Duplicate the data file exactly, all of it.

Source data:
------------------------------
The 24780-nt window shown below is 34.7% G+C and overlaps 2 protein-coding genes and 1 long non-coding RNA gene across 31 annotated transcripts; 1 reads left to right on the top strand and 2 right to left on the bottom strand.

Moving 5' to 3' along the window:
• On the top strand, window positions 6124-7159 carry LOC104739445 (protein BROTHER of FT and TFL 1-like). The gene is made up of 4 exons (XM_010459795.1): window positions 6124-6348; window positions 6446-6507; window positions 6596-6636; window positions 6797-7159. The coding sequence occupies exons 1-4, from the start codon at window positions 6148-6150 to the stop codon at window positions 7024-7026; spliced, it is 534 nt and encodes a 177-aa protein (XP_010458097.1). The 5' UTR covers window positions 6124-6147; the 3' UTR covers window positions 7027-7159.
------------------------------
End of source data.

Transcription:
The 24780-nt window shown below is 34.7% G+C and overlaps 2 protein-coding genes and 1 long non-coding RNA gene across 31 annotated transcripts; 1 reads left to right on the top strand and 2 right to left on the bottom strand.

Moving 5' to 3' along the window:
• On the top strand, window positions 6124-7159 carry LOC104739445 (protein BROTHER of FT and TFL 1-like). The gene is made up of 4 exons (XM_010459795.1): window positions 6124-6348; window positions 6446-6507; window positions 6596-6636; window positions 6797-7159. The coding sequence occupies exons 1-4, from the start codon at window positions 6148-6150 to the stop codon at window positions 7024-7026; spliced, it is 534 nt and encodes a 177-aa protein (XP_010458097.1). The 5' UTR covers window positions 6124-6147; the 3' UTR covers window positions 7027-7159.